It is in the national interests of Japan and other allies of the U.S. to see that the so-called cartel of chaos is not successful and that they shoulder a greater burden of the defense and security costs — so in that sense, Trump has a point.

But Trump fails to recognize how allies contribute to American interests and peace and security through other means.

Although Japan has not been able to meet the goal of spending 2% of gross domestic product for defense, the country is effectively doubling its annual defense spending, which is “supported by the people because we see the complexities and the difficulties in the security situation surrounding Japan” said Tokyo’s ambassador to Ottawa, Kanji Yamanouchi, while speaking in front of the Canada-China Committee on the People’s Republic of China.

Tokyo has made tremendous efforts through the new National Security Strategy and associated documents to strive for greater spending, with the aim of increasing military defense funding to 2.2% by 2027.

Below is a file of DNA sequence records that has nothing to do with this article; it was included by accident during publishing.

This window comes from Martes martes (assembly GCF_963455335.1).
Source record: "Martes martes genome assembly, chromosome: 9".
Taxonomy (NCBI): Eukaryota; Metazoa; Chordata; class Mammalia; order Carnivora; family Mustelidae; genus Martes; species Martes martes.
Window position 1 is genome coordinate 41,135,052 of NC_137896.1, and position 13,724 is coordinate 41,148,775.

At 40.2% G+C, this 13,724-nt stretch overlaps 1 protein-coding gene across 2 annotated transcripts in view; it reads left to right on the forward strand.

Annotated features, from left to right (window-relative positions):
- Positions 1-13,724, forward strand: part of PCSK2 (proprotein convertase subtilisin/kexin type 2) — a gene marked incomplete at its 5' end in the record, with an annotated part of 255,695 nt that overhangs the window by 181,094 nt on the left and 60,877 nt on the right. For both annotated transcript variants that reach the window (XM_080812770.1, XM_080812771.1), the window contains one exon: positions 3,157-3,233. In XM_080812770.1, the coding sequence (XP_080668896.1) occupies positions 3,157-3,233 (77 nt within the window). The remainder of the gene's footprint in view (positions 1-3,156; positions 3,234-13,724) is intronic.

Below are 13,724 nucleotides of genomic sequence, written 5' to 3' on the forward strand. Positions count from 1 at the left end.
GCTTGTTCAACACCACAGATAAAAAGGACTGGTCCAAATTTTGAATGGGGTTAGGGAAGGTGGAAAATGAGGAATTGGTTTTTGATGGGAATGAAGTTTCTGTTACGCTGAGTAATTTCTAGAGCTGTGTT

Among NATO members, there is a huge disparity between countries that go beyond the 2% of GDP spending on defense, such as Poland (3.09%), Greece (3.01%) and Hungary (2.74%) and those delinquent, serial military underspenders, such as France (1.9%), Germany (1.54%) and Canada (1.3%).

Where Trump is seriously misinformed or underinformed is the other areas in which allies and friends of the U.S. contribute to security through investing in diplomacy, infrastructure and connectivity development.

For example, at the time of writing this essay, the author is in Ghana recruiting mid-level public servants for graduate programs in Japan. These are long-term programs where Japan brings public servants from developing countries to the country to obtain a master’s degree in public policy or international relations, experience what is like to live here and become what we call “Japan watchers.”